• Student data will need to be requested from Student Systems Information Office via the following link (copy and paste the relevant details from the SWAN application and paste into the request form) www.bristol.ac.uk/ssio/informationrequestform/
  • Qualitative data can be obtained through surveys which are recommended to understand any indicators behind the numerical data.  Survey templates are available via the guidance documents on this site.

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Who should we include in the STEMM data?

  • Data on students is included because they provide the pipeline for future staff and their perceptions will have an impact on future employment.
  • Although these submissions are aimed at addressing the advancement of women’s careers in STEMM, be sure to include data and comparable analysis against the numbers of men in the department.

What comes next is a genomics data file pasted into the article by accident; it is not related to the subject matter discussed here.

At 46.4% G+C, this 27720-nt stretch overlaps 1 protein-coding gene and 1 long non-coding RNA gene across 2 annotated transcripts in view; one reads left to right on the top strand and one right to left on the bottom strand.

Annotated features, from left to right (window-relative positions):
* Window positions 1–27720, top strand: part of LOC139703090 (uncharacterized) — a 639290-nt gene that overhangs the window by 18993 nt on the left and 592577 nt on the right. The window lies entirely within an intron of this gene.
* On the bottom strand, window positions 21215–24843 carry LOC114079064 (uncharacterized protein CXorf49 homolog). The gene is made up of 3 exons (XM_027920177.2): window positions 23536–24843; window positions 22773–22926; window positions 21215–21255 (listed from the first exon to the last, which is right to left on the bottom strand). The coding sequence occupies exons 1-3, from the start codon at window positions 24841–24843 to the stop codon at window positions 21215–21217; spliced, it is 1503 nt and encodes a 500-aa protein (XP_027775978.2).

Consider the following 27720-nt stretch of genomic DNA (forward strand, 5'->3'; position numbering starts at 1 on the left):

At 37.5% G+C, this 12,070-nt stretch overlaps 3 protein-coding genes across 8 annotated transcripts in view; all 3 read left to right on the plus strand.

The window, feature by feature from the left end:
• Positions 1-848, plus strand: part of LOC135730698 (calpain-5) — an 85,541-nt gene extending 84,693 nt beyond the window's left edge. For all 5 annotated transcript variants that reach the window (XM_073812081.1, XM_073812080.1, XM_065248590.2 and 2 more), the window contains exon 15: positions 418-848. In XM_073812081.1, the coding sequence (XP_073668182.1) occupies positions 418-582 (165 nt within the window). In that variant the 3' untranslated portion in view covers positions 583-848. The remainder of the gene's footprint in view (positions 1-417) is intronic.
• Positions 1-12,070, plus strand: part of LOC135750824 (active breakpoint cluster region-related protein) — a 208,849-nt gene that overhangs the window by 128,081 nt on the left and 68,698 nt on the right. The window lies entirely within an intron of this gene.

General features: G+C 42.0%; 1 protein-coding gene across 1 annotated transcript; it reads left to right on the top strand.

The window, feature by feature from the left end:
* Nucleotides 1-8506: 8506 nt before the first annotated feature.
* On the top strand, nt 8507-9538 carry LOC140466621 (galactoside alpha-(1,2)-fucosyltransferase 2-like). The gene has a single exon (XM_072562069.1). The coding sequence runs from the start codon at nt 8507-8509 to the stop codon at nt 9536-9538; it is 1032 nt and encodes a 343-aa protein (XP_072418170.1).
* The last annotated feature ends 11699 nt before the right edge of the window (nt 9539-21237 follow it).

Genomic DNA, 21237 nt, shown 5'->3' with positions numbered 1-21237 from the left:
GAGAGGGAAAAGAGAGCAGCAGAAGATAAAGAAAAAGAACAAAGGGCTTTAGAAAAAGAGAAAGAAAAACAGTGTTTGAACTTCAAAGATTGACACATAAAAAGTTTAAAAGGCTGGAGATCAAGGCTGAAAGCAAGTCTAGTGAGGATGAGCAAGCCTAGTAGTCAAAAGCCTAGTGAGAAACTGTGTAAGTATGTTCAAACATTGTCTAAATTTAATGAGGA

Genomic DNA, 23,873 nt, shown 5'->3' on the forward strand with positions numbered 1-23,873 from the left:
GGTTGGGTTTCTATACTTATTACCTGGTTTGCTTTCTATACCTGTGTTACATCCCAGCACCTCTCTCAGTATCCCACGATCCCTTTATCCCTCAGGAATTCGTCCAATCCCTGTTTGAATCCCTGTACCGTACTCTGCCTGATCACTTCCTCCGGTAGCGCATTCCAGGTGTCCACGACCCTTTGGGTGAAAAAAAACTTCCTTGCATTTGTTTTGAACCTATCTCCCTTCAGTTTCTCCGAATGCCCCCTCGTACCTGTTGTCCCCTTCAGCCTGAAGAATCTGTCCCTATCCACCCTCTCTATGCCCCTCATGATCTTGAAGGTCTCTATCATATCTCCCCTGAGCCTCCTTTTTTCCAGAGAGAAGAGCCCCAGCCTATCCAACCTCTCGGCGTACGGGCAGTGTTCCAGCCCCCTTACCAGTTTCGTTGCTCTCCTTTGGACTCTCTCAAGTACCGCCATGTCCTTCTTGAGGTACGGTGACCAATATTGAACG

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Where can we find information about national statistics and data?

  • Equality Challenge Unit (ECU) publishes a selection of statistics relating to the higher education sector drawn primarily from the HESA data set.  A report is available from ECU or online at ECU Publications.
  • WISE (Women into Science and Engineering) provides a range of data on women in STEMM at UK HEIs.  See their  website for more information. 
  • Departments often look at relevant professional bodies for information on a specific discipline.

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We recently changed our HR system and the data is not easily comparable with previous years. Is this acceptable?

  • We welcome efforts to improve data gathering. You should explain what the changes are and how they have affected the application in the section for ‘any other comments’. As long as explanations for missing data are concise and reasonable the panel will accept this.